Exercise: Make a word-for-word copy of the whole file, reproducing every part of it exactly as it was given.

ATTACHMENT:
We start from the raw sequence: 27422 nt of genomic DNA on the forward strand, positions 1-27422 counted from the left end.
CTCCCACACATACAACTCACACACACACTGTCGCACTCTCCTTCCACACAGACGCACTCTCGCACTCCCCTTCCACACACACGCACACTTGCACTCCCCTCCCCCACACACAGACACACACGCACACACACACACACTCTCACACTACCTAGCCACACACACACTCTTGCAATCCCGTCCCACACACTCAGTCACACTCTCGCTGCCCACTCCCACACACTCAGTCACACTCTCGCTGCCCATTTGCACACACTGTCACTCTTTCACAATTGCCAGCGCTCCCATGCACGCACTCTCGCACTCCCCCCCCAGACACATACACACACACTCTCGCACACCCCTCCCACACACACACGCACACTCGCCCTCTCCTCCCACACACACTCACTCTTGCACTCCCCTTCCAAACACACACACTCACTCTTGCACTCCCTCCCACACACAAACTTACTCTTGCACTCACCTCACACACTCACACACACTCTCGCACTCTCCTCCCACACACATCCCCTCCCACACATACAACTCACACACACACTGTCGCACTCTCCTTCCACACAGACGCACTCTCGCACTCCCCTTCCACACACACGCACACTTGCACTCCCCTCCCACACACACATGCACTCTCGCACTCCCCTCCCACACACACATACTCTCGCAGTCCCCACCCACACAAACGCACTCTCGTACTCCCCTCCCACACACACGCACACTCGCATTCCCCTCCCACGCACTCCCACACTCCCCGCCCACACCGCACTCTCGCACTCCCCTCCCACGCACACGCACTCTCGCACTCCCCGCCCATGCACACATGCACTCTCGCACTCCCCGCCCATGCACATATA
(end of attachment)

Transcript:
We start from the raw sequence: 27422 nt of genomic DNA on the forward strand, positions 1-27422 counted from the left end.
CTCCCACACATACAACTCACACACACACTGTCGCACTCTCCTTCCACACAGACGCACTCTCGCACTCCCCTTCCACACACACGCACACTTGCACTCCCCTCCCCCACACACAGACACACACGCACACACACACACACTCTCACACTACCTAGCCACACACACACTCTTGCAATCCCGTCCCACACACTCAGTCACACTCTCGCTGCCCACTCCCACACACTCAGTCACACTCTCGCTGCCCATTTGCACACACTGTCACTCTTTCACAATTGCCAGCGCTCCCATGCACGCACTCTCGCACTCCCCCCCCAGACACATACACACACACTCTCGCACACCCCTCCCACACACACACGCACACTCGCCCTCTCCTCCCACACACACTCACTCTTGCACTCCCCTTCCAAACACACACACTCACTCTTGCACTCCCTCCCACACACAAACTTACTCTTGCACTCACCTCACACACTCACACACACTCTCGCACTCTCCTCCCACACACATCCCCTCCCACACATACAACTCACACACACACTGTCGCACTCTCCTTCCACACAGACGCACTCTCGCACTCCCCTTCCACACACACGCACACTTGCACTCCCCTCCCACACACACATGCACTCTCGCACTCCCCTCCCACACACACATACTCTCGCAGTCCCCACCCACACAAACGCACTCTCGTACTCCCCTCCCACACACACGCACACTCGCATTCCCCTCCCACGCACTCCCACACTCCCCGCCCACACCGCACTCTCGCACTCCCCTCCCACGCACACGCACTCTCGCACTCCCCGCCCATGCACACATGCACTCTCGCACTCCCCGCCCATGCACATATA